Couple’s $25,000 starts ASU award
An Arkansas State University System trustee and his wife have created an endowed scholarship for pre-law students at the Jonesboro school.
Price and Sara Gardner gave the university’s foundation $25,000 to create the first scholarship for pre-law students at ASU, according to a news release. To qualify for the scholarship, students must be upper-level, enrolled full-time on a pre-law track and demonstrate financial need, the university said.
The chairman of the university’s department of political science — in coordination with the university’s John V. Phelps and Tom D. Womack Pre-Law Center — will award the scholarship annually starting next fall.
“Sara and I are excited about the opportunity to follow the lead of John Phelps and Tommy Womack in helping our students pursue a career in law,” Price Gardner said in a prepared statement. “A-State provided me with a foundation for a career I truly enjoy, and we wanted to do something that hopefully will have a meaningful impact on both current and future students.”
The Gardners are 1924 Sustaining Life Members of the A-State Alumni Association. Price Gardner earned his bachelor’s degree in accounting at the university and is currently a partner in the state’s largest law firm, Friday, Eldredge & Clark LLP in Little Rock.
Arkansas singer wins FFA contest
An Arkansas Tech University student won the National FFA Convention and Expo talent competition late last month.
Noah Davis, 18, sang the 2013 Rihanna hit “Stay” at the Tech’s Got Talent semifinals during homecoming week this year, and some 10 days later, the Hot Springs native added a touch of piano when he performed the song again in front of an estimated crowd of 6,000 during the National FFA Organization contest finals in Bankers Life Fieldhouse at Indianapolis.
And when he advanced, he performed once more before a crowd of 10,000 at Lucas Oil Field in Indianapolis, earning the 90th title of the group’s talent competition.
Davis first got started singing as a child through his church, and he has been involved since eighth grade with the group formerly known as Future Farmers of America, according to a news release.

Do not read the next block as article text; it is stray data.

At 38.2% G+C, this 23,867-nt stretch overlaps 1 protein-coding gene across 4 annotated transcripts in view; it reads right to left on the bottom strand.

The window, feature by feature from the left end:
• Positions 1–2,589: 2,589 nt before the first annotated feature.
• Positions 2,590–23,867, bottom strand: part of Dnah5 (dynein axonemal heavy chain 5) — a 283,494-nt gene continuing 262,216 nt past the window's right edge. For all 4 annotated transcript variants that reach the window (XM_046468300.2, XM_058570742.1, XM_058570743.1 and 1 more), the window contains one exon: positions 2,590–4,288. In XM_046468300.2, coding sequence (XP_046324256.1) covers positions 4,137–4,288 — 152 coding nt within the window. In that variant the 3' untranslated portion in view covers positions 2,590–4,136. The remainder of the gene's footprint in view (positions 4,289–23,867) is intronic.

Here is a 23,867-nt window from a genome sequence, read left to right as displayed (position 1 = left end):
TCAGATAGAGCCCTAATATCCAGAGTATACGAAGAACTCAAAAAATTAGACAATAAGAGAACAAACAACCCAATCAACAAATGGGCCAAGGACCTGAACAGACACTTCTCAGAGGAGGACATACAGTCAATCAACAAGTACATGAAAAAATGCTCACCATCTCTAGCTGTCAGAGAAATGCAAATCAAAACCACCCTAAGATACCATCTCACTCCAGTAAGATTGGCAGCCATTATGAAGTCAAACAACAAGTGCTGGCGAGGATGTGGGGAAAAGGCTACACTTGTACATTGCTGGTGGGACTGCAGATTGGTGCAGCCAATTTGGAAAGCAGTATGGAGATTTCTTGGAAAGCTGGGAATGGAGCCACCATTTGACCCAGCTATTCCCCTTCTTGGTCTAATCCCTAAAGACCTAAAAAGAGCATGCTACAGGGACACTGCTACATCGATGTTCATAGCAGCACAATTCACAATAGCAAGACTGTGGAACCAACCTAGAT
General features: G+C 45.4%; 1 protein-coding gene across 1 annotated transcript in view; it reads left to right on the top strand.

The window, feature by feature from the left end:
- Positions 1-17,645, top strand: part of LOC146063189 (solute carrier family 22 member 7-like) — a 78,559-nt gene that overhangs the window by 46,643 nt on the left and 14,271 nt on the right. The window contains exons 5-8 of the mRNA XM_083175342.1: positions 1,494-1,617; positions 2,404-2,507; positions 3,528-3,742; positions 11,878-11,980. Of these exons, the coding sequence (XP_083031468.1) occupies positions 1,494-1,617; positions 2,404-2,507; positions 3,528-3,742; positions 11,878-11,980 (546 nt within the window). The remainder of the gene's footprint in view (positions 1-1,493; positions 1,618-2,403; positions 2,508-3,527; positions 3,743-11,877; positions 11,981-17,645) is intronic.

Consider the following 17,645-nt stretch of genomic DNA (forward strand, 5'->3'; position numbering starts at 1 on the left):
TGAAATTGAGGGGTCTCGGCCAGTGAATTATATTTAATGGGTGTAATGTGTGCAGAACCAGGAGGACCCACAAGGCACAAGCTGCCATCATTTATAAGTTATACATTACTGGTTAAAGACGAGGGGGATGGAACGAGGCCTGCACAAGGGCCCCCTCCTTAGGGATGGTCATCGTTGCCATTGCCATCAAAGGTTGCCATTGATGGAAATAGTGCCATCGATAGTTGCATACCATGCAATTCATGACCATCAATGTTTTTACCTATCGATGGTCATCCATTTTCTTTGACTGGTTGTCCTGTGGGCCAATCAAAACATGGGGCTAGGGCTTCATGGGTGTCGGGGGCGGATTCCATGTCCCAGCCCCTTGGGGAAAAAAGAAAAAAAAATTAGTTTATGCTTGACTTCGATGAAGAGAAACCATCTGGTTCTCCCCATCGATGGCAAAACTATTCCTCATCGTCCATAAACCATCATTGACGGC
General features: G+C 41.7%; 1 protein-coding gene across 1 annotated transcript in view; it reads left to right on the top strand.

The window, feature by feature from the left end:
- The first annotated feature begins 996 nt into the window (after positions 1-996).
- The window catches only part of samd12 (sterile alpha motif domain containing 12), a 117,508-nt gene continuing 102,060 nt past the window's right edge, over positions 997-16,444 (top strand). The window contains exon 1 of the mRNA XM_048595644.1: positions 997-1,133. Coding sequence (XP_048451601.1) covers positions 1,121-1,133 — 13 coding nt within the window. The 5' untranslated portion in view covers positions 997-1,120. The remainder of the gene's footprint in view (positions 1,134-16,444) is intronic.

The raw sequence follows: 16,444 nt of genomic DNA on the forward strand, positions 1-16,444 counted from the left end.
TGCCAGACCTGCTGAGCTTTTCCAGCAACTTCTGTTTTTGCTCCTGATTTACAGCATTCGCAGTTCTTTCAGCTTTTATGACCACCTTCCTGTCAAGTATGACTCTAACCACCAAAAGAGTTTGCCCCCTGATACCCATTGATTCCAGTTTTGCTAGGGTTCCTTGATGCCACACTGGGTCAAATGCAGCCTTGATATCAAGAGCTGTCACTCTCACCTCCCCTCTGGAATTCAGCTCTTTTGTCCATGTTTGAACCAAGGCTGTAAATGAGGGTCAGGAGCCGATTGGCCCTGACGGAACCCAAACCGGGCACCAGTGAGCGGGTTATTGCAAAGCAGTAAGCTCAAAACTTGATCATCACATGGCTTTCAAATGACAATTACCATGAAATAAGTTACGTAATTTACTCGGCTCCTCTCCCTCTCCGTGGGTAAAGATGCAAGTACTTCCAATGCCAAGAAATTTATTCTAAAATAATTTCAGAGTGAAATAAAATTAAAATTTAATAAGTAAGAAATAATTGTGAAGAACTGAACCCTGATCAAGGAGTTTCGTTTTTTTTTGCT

The Arkansas Tech freshman is currently studying nursing and has thought about finding a way to make a career out of his passion for singing, the release said.
“Winning the national contest definitely gives me confidence to pursue it more,” he said. “It started out as a hobby, but I think anything you are willing to give 100 percent to, you can make a career out of it. I’m a kid from a little town in Arkansas, and I didn’t expect to make it that far in the competition, much less to win. Just because you don’t think you can doesn’t mean you shouldn’t try.”
President named for 2-year college
East Arkansas Community College has hired a new president.
The college’s board late last month selected Cathie Cline to lead the two-year school based in Forrest City. Cline, who currently works at the college as an associate vice president of general studies, will replace Coy Grace, who is retiring after having led the school for nearly two decades.
The selection ends a presidential search that started in June and brought in more than 40 applicants.
The board of trustees gave Cline a 2½-year contract that will begin Jan. 1, according to East Arkansas. She will earn $150,000 annually, up from the $79,798 she earns in her current role. As president, Cline will live in a home at 1326 E. Broadway in Forrest City.
Cline, 50, started teaching at East Arkansas in 2000 and has worked as department chairman for the social and behavioral sciences division and the humanities division, according to the college. In her current role, she oversees faculty and staff in the divisions of humanities, business and social sciences in Forrest City, Wynne and online.
Cline will take the helm of the community college as it undergoes a merger with Crowley’s Ridge Technical Institute, with which it shares a property line. She will also lead the college as the state starts a new funding method for its public higher education institutions based on students’ progression and completion of certificate and degree programs. Under the new funding method, schools can earn more state funding if they improve on certain metrics from year to year.
In the funding method’s first year, which is set to start July 1, the state will recommend that East Arkansas maintain its current funding, meaning it did not contribute to the state’s higher education productivity index. The first year of the new funding method is a “hold harmless” year, but in subsequent years, schools that do not contribute to the index could lose state funds.
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